1 2 3 4 5 6 7 8 UNITED STATES DISTRICT COURT 9 NORTHERN DISTRICT OF CALIFORNIA 11 For the Northern District of California United States District Court 10 RODNEY LEE RAINES, 12 13 Plaintiff, v. 14 ORDER GRANTING PLAINTIFF’S MOTION FOR SUMMARY JUDGMENT AND REMANDING FOR FURTHER PROCEEDINGS MICHAEL J. ASTRUE, 15 No. C-10-04268 DMR Defendant. ___________________________________/ 16 17 Plaintiff Rodney Lee Raines (“Plaintiff”) moves for summary judgment to reverse the final 18 decision of the Commissioner of the Social Security Administration (“Commissioner” or 19 “Defendant”), which found Plaintiff not disabled and denied his application for Disability Insurance 20 Benefits (“SSDIB”) under Title II. See 42 U.S.C. § 401 et seq. The Commissioner cross-moves to 21 affirm the disability determination. The central question in this matter involves the Administrative 22 Law Judge’s (“ALJ’s”) undisputed error in using an incorrect “date last insured” (“DLI”) of 23 December 31, 2008 in his analysis, rather than the correct date of March 31, 2013. This court must 24 now decide whether that error was harmless. For the reasons set forth below, the court finds that the 25 error was not harmless, because it is not “clear from the record that ‘the ALJ’s error was 26 inconsequential to the ultimate nondisability determination.’” Tommasetti v. Astrue, 533 F.3d 1035, 27 1038 (citations and internal quotation marks omitted). The court thus grants Plaintiff’s motion, 28 1 denies the Commissioner’s motion and remands this action for further proceedings consistent with 2 this opinion. 3 4 I. Procedural History Plaintiff filed for Title II SSDIB on July 21, 2008. (A.R. 12.) He asserted that he became 5 disabled on December 15, 2007 when he injured his lower back upon dismounting his truck bed. 6 (A.R. 12.) Plaintiff’s application for SSDIB was denied initially on October 28, 2008, and upon 7 reconsideration on February 18, 2009, after which Plaintiff requested a hearing. (A.R. 12, 58, 62.) 8 Administrative Law Judge John R. Price held a hearing on January 21, 2010, and issued a decision 9 on February 26, 2010 finding that Plaintiff was not disabled under the Social Security Act. (A.R. 27-57, 9-19.) Plaintiff requested review of the hearing decision on March 21, 2010, which the 11 For the Northern District of California United States District Court 10 Appeals Council denied on August 4, 2010, making the ALJ’s decision the final decision of the 12 Commissioner. (A.R. 1-3.) Plaintiff then filed suit in this court for judicial review of the ALJ’s 13 decision pursuant to 42 U.S.C. § 405(g). 14 II. Factual Background 15 Plaintiff was born on September 25, 1956 and has worked most of his adult life doing 16 physical labor as a welder, a bottling line mechanic and a supervisor. (See A.R. 33, 105, 131, 365.) 17 In 1989, Plaintiff’s pelvis was crushed by the scoop of a bulldozer while he was working on a 18 construction site, and he has suffered chronic low back pain since that accident. (See A.R. 198, 360- 19 73.) On December 15, 2007, Plaintiff injured his lower back when he improperly dismounted his 20 truck bed and felt a sudden sharp pain in his lower back that resonated and became so debilitating 21 that he eventually stopped working. (See A.R. 198.) 22 Plaintiff began seeing a series of doctors regularly for diagnosis and treatment of his back 23 pain. On December 18, 2007, Plaintiff made an appointment with his long-term general practitioner, 24 Dr. Thomas Suard, for diagnosis and treatment of his back injury. (A.R. 245.) Plaintiff reported 25 radiating pain down his back during a follow-up appointment with Dr. Suard on January 2, 2008, 26 and no improvement from his last appointment. (A.R. 245.) Dr. Suard continued to treat Plaintiff 27 during his alleged period of disability and through the date of the hearing before the ALJ. Plaintiff 28 was also treated by Dr. Marko Bodor and Dr. Tse Chung Lee for his back injury beginning in 2 1 January 2008, and Dr. Bodor began administering epidural steroid injections. (See A.R. 194, 198- 2 99.) Plaintiff began physical therapy sessions with Eric D. Ewig in January 2008, and Mr. Ewig 3 gave Plaintiff a poor rehabilitation prognosis in late April of 2008. (See A.R. 224.) Dr. Jason 4 Huffman also began treating Plaintiff beginning in February 2008, and repeatedly attempted to send 5 Plaintiff back to work following what he hoped were successful pain treatments and physical 6 therapy sessions. (See A.R. 202-06.) examined Plaintiff and found “no restriction in the number of hours [he] could be expected to sit in 9 an eight-hour workday. The amount of weight [Plaintiff] could lift and carry frequently [wa]s 25 10 pounds and occasionally 50 pounds. There [we]re no postural limitations on bending, stooping, or 11 For the Northern District of California On September 13, 2008, an independent consultative medical examiner, Dr. Samir Kadada, 8 United States District Court 7 crouching.” (A.R. 297-300.) Dr. J. Lee, a non-examining medical consultant, issued a physical 12 residual functional capacity (“RFC”) assessment of Plaintiff on September 23, 2008 and indicated 13 that Plaintiff could occasionally lift and/or carry 20 pounds, frequently lift and/or carry 10 pounds, 14 and sit, stand and/or walk for a total of 6 hours in an 8-hour workday. (See A.R. 304.) 15 In January of 2009, Dr. Huffman referred Plaintiff to Dr. Benjamin Platt for treatment of his 16 back injuries and pain, and the record indicates that Dr. Platt treated Plaintiff every month from 17 January through November of 2009, including his administration of regular epidural steroid 18 injections. (See A.R. 382-404.) On December 21, 2009, Dr. Platt completed a chronic pain RFC 19 questionnaire and Dr. Suard completed a medical assessment of ability to do work-related activities, 20 both of which set forth Plaintiff’s physical limitations. (See A.R. 429-38.) Specifically, Dr. Platt 21 indicated the following opinions: Plaintiff could rarely lift up to 20 pounds, and never lift 50 pounds; 22 he could rarely twist, bend, squat and climb stairs, and never climb ladders; Plaintiff could perform 23 no sedentary work on a regular basis; and he would miss more than four days of work per month for 24 treatment of his impairments. (A.R. 431-32.) Dr. Suard indicated the following opinions: Plaintiff 25 could lift or carry no weight on either an occasional or frequent basis; he could stand and/or walk for 26 a total of 4 interrupted hours; he could sit for a total of 4 interrupted hours; Plaintiff was completely 27 limited as to postural activities and could never climb, kneel, crouch, stoop, bend or crawl; he could 28 not push or pull; Plaintiff suffered frequent pain more than 40% of the time; and he could work less 3 1 than ten hours per work doing sedentary work, but could not perform it all in one day, and would 2 miss more than four days per month due to his back pain. (A.R. 435-38.) 3 At the hearing on January 21, 2010, the ALJ asked Plaintiff about his impairments and their 4 impact on his daily activities, and he also heard testimony from Plaintiff’s wife and a vocational 5 expert. (See A.R. 27-57.) In the ALJ’s February 26, 2010 decision, he indicated that the DLI was 6 December 31, 2008, and analyzed Plaintiff’s disability as of that date. (See A.R. 12-19.) The ALJ 7 concluded his decision by stating that “through the date last insured, considering the claimant’s age, 8 education, work experience, and residual functional capacity, the claimant was capable of making a 9 successful adjustment to other work that existed in significant numbers in the national economy. A finding of “not disabled” is therefore appropriate . . . .” (A.R. 19.) 11 For the Northern District of California United States District Court 10 III. Issue Presented 12 Although Plaintiff takes issue with several aspects of the ALJ’s decision, the court finds it 13 necessary to address only the question which is dispositive to this motion: whether the ALJ’s use of 14 the incorrect date last insured of December 31, 2008 instead of March 31, 2013 constituted harmless 15 error. 16 17 IV. Standard of Review Plaintiff seeks review of the Commissioner’s decision under 42 U.S.C. § 405(g). See 42 18 U.S.C. § 405(g). The court will uphold an ALJ’s disability determination “unless it contains legal 19 error or is not supported by substantial evidence.” Orn v. Astrue, 495 F.3d 625, 630 (9th Cir. 2007). 20 Substantial evidence is evidence within the administrative record that a reasonable mind could 21 accept as support on which to base a conclusion regarding disability. See Richardson v. Perales, 22 402 U.S. 389, 401 (1971). It is “more than a mere scintilla” but less than a preponderance. Id. If 23 the evidence reasonably could support two conclusions, the court “may not substitute its judgment 24 for that of the Commissioner” and must affirm the decision. Jamerson v. Chater, 112 F.3d 1064, 25 1066 (9th Cir. 1997) (citation omitted). When performing this analysis, the court must “consider the 26 entire record as a whole and may not affirm simply by isolating a specific quantum of supporting 27 evidence.” Robbins v. Soc. Sec. Admin., 466 F.3d 880, 882 (9th Cir. 2006) (citation and quotation 28 marks omitted). The court “will not reverse an ALJ’s decision for harmless error, which exists when 4 1 it is clear from the record that his error was inconsequential to the ultimate nondisability 2 determination.” Tommasetti, 533 F.3d at 1038. 3 V. Discussion 4 Plaintiff and Defendant agree that the ALJ miscalculated the DLI for purposes of 5 determining eligibility for disability benefits. (Pl.’s Mot. 5; Def.’s Opp’n 2, 4.) The parties also 6 agree that the correct DLI is March 31, 2013, instead of the inaccurately cited December 31, 2008. 7 (Pl.’s Mot. 5; Def.’s Opp’n 2, 4.) The “date last insured” is the last day of the period within which a 8 SSDIB claimant can recover benefits for an established disability falling within that period, and he 9 must establish disability on or before that date. (See A.R. 12.) In his decision, the ALJ referred to the DLI as December 31, 2008 more than a dozen times, 11 For the Northern District of California United States District Court 10 and repeatedly relied upon its significance in making his disability determination. (See A.R. 12, 14- 12 19.) For example, the ALJ made his RFC determination based on the DLI of December 31, 2008. 13 (See A.R. 15.) Similarly, in considering Plaintiff’s subjective pain testimony, the ALJ focused on 14 evidence “through his date last insured of December 31, 2008,” and not after. (A.R. 16.) When he 15 considered medical evidence in the record, the ALJ appeared to give special significance to the fact 16 that some of the findings by Dr. Kadada were made “three months prior to the date last insured.” 17 (See A.R. 17.) In concluding his findings, the ALJ stated that “through the date last insured, 18 considering the claimant’s age, education, work experience, and residual functional capacity, the 19 claimant was capable of making a successful adjustment to other work that existed in significant 20 numbers in the national economy,” and made a finding of “not disabled.” (See A.R. 19, emphasis 21 added.) 22 The court finds that the ALJ committed reversible error when he miscalculated the DLI in 23 determining whether Plaintiff was disabled because the record does not clearly indicate that his error 24 was inconsequential to the ultimate determination that Plaintiff was not disabled. 25 The ALJ’s error was not harmless because analysis of the entire record indicates that the ALJ 26 might have arrived at a different conclusion had he applied the correct DLI. It is unclear what 27 weight, if any, the ALJ accorded evidence falling beyond the miscalculated DLI, and whether he 28 improperly failed to consider evidence not mentioned in his opinion. For example, the ALJ refers 5 1 to, but does not analyze the significance of the steroid injections that Dr. Platt regularly administered 2 to Plaintiff for treatment of back pain throughout 2009 – that is, treatment beyond the incorrect 3 December 2008 DLI. (See A.R. 16.) The ALJ juxtaposed this single reference to the 2009 injection 4 treatments against the fact that Plaintiff “initially declined referral to pain management by Dr. 5 Grigsby.” (See A.R. 16.) In light of the ALJ’s consistent reliance on the improper DLI, the court 6 cannot determine whether the ALJ mentioned the 2009 pain treatments solely as part of a credibility 7 analysis regarding Plaintiff’s subjective testimony about his back pain, or whether the ALJ 8 considered evidence of the treatments as part of the entire record before him. Additionally, when 9 weighing the medical opinions, the ALJ “afford[ed] greater weight to the assessment of [Dr. Kadada],” whose opinions the ALJ noted were formed “three months prior to the date last insured.” 11 For the Northern District of California United States District Court 10 (See A.R. 17.) The ALJ’s reliance on the DLI here causes concern because it becomes unclear 12 whether the ALJ gave the same weight to evidence falling after the faulty 2008 DLI as that falling 13 before. 14 Similarly, it is not clear whether the ALJ erred by failing to consider evidence falling outside 15 of the miscalculated DLI when he evaluated the rest of the record. For example, there is evidence of 16 medication that was prescribed to Plaintiff through November 4, 2009 for treatment of 17 injury-induced pain and gout1 (see A.R. 170-172), as well as a statement that Plaintiff prepared on 18 November 17, 2009 indicating changes in his condition since April 1, 2009 such as increased neck 19 pain that interfered with his sleep (see A.R. 184-186). Additionally, Dr. Platt ordered radiologic 20 imaging of Plaintiff’s hip and spine on March 2, 2009 and October 6, 2009 which indicated mild 21 22 23 24 25 26 27 28 1 The ALJ appears to have made contradictory findings as to Plaintiff’s condition of and treatment for gout. In his decision, the ALJ found that Plaintiff had severe impairments of degenerative disc disease, arthritis of the hip and obesity. (A.R. 14.) He also stated that Plaintiff “testified that he suffers from gout. However, this allegation is not supported by the medical evidence, which contains no diagnosis or treatment of the disorder. As such, this is not a medically determinable impairment.” (A.R. 14.) Yet later in his decision, the ALJ recognizes that Plaintiff “has also taken medication for occasional gout flare-ups which occur about once every 3-4 months, and during these episodes he also uses a cane.” (A.R. 15.) Additional record evidence supports Plaintiff’s gout impairment (see A.R. 249, 285, 298, 412, 419), and shows that he refilled his prescription for gout medication every month between March and November 2009, the last date for which such information is available (see A.R. 163, 170-72). On remand, the ALJ should consider the record as a whole, including the combined impact of Plaintiff’s impairments. See 20 C.F.R. § 404.1523. 6 1 multilevel cervical spondylosis but no osseous abnormalities of the hip. (See A.R. 379-380.) The 2 absence of discussion of this post-December 2008 evidence impedes the court’s ability to determine 3 whether the ALJ erred in finding no disability because the court cannot determine whether the ALJ 4 considered this evidence or not. In sum, this court cannot say that the ALJ’s failure to address 5 evidence falling outside of the improper DLI was inconsequential to the determination that Plaintiff 6 is not disabled. Therefore, the court finds that the ALJ committed legal error that was not harmless. 7 VI. Conclusion 8 For the reasons set forth above, the court grants Plaintiff’s motion for summary judgment, must review the record as a whole in light of the proper DLI of March 31, 2013, and must facilitate 11 any further development of the record that the court finds necessary. See id. ISTRIC ES D TC AT T IT IS SO ORDERED. 15 16 I DONNA M. RYU United States Magistrate Judge . Ryu aM ge Donn Jud NO 17 18 RT 19 ERED ORD T IS SO ER 21 22 23 24 25 26 27 28 7 A H 20 R NIA Dated: March 1, 2012 FO 14 UNIT ED S 13 LI 12 RT U O For the Northern District of California and remands this case for further proceedings pursuant to 20 C.F.R. § 404.983. On remand, the ALJ 10 United States District Court 9 N D IS T IC T R OF C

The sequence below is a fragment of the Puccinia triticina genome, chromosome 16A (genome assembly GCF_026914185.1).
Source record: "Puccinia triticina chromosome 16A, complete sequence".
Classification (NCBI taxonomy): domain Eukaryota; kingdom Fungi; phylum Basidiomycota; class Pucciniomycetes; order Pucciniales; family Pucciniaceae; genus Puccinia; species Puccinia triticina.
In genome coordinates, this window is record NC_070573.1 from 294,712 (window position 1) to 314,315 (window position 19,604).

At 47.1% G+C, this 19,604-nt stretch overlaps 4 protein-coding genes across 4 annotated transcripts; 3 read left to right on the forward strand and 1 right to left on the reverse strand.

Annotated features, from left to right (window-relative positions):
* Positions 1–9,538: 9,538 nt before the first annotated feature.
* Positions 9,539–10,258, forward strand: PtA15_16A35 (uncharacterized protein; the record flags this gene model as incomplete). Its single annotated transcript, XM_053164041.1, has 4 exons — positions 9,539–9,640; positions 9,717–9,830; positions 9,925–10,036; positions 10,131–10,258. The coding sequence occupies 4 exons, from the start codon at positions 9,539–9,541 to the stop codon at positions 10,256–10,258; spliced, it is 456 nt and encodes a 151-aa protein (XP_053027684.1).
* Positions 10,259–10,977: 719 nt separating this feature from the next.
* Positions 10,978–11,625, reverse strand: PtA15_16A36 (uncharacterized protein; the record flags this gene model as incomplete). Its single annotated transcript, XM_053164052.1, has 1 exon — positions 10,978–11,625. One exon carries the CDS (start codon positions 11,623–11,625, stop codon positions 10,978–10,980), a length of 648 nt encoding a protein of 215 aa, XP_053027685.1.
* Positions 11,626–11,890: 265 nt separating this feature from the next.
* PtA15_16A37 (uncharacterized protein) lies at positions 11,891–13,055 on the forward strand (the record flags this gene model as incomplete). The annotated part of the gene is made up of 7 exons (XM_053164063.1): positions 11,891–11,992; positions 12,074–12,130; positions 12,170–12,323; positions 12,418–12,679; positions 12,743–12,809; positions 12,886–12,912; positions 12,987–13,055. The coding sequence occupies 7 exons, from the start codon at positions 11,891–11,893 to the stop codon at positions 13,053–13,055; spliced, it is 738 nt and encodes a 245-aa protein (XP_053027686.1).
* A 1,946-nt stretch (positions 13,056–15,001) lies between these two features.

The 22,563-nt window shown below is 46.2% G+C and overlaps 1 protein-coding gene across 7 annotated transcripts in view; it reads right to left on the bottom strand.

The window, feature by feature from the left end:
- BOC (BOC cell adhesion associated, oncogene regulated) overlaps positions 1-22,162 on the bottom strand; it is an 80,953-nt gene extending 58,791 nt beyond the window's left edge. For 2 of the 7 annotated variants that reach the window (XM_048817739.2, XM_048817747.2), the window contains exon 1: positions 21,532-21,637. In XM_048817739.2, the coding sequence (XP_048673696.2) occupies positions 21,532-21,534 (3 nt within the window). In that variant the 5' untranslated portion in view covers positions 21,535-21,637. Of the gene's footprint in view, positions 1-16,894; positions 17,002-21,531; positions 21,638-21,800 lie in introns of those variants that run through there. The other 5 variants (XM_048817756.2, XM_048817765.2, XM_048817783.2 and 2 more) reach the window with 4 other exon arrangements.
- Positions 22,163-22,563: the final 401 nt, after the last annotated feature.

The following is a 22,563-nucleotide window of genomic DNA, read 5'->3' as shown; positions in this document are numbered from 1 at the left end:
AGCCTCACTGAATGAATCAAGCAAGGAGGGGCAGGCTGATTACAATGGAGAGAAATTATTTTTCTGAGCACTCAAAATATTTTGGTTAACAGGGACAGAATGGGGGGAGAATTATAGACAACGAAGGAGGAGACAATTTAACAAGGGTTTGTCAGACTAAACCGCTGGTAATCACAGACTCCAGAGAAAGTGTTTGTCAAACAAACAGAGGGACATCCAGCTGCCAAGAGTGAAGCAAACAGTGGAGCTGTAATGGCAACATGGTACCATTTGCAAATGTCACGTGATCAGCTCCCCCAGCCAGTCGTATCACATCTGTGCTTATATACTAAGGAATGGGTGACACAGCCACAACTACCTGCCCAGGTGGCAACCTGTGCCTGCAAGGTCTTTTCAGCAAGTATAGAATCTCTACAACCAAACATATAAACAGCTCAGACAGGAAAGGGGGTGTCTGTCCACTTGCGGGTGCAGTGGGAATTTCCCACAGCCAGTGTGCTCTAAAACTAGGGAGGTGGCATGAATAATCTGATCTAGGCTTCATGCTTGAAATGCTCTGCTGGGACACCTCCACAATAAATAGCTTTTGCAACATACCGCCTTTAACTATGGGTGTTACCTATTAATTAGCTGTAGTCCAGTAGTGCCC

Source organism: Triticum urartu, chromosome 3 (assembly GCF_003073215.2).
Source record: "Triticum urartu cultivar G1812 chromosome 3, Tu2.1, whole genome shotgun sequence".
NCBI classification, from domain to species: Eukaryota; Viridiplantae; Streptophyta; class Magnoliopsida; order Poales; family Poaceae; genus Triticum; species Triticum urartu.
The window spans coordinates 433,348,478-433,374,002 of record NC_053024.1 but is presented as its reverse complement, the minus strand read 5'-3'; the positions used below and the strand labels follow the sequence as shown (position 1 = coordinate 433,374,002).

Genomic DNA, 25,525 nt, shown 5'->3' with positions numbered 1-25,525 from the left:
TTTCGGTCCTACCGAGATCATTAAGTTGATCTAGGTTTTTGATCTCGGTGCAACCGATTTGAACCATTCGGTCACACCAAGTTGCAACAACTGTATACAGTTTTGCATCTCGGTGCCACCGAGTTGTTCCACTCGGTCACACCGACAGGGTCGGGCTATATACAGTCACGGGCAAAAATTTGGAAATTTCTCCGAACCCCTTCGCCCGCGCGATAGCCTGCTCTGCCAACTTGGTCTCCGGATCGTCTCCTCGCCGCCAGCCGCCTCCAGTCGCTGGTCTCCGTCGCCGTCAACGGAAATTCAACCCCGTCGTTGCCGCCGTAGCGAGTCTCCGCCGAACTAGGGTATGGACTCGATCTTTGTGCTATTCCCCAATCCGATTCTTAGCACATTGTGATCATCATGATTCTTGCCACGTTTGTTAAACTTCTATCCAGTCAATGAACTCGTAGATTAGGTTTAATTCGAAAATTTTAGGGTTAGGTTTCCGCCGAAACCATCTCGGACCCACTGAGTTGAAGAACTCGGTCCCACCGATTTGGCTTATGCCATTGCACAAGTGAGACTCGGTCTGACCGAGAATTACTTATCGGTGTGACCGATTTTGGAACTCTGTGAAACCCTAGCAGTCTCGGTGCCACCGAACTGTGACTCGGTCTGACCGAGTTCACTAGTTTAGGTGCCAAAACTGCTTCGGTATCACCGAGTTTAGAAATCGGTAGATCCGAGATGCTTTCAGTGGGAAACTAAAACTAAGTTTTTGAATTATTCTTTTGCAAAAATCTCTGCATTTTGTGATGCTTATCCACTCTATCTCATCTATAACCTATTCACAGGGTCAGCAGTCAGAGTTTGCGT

Disclaimer: Justia Dockets & Filings provides public litigation records from the federal appellate and district courts. These filings and docket sheets should not be considered findings of fact or liability, nor do they necessarily reflect the view of Justia.

Why Is My Information Online?